A number of challenges are associated with interpreting and utilizing genetic information, as discussed by Peter Salgo, MD, and Irwin W. Tischler, DO.
Dr Tischler explains that although a drug that targets a specific mutation may show benefit in a particular type of cancer, it is unclear whether the drug would be effective in other types of cancer. For example, drugs that target KRAS have shown efficacy in the treatment of patients with wild-type KRAS colorectal cancer. However, the KRAS mutation is present in other cancers, and it is unclear whether the KRAS mutation is the same across cancer types. For this reason, there is a need for research, despite financial concerns.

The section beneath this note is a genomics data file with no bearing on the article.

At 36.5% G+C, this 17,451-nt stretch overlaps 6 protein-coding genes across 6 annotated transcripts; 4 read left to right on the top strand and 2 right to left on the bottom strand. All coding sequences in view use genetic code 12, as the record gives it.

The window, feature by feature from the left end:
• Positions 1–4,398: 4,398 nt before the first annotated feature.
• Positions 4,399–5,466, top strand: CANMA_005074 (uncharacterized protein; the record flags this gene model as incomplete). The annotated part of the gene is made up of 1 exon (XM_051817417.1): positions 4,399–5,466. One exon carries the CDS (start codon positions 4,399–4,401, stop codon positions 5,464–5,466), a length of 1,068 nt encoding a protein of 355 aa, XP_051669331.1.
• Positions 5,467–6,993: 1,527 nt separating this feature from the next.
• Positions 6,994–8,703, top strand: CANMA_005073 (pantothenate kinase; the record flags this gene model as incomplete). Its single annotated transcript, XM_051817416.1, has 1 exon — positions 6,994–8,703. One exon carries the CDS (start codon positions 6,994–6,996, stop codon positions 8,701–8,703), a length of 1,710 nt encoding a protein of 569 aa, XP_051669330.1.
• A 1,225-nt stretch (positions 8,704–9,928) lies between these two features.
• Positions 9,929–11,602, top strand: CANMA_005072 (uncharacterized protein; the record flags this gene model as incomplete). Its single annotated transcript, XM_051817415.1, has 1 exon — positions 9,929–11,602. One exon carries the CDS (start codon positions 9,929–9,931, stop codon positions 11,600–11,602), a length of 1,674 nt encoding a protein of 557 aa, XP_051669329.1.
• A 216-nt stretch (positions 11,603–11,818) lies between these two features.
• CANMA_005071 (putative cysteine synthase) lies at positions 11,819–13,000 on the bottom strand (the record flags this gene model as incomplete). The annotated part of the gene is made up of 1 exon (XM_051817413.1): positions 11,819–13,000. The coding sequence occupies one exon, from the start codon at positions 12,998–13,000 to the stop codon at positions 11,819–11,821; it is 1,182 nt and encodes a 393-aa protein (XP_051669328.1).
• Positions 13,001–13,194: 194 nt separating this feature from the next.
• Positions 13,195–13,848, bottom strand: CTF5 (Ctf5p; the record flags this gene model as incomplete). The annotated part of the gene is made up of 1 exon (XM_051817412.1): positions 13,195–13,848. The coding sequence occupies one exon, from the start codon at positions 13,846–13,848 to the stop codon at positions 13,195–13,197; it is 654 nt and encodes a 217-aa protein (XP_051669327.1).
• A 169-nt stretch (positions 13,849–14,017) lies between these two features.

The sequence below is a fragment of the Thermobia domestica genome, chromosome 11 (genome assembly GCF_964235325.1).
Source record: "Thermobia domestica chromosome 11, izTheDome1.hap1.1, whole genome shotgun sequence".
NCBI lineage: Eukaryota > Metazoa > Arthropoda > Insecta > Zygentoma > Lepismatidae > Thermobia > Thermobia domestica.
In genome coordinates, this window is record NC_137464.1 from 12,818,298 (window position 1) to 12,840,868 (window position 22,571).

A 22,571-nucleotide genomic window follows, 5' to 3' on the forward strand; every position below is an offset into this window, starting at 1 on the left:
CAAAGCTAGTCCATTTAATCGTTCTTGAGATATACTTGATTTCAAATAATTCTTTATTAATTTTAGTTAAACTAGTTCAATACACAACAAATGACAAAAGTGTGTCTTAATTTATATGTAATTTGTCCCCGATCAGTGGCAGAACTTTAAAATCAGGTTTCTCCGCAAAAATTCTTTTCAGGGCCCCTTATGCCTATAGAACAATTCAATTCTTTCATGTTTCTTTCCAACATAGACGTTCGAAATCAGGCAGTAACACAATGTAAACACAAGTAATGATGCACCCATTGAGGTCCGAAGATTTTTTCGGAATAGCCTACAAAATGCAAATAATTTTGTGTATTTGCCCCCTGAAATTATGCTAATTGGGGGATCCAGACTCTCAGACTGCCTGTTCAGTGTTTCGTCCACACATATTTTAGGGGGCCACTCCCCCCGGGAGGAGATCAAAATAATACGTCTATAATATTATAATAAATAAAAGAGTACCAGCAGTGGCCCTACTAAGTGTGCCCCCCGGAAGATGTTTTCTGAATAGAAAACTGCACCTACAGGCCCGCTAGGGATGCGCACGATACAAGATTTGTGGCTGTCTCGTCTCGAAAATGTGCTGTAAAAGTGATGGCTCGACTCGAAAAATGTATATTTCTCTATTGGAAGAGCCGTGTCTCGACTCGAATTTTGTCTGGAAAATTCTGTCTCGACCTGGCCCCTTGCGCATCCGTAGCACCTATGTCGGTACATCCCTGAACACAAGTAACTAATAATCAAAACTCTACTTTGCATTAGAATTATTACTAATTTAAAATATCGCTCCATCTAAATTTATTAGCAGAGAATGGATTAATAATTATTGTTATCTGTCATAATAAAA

Cutbacks in Medicare reimbursement have affected research progress and have held back the pace of innovation in medical oncology, remarks Dr Tischler. However, he is hopeful that the restoration of the Cancer Care Act, currently in review by the US Congress, will address the reimbursement barrier.
Another challenge is the expense of newer drugs and technologies and the cost burden on the patient. Dr Tischler explains that high costs often dis-incentivize patients from receiving treatment. To reduce this financial burden and help patients receive the treatment they need, Dr Tischler explains, key stakeholders are now discussing an “all-encompassing” payment plan that would cover a patient’s entire course of treatment.
Watch our related Peer Exchange, Oncology Stakeholder Summit 2014: Evidence-Based Decisions to Improve Quality and Regulate Costs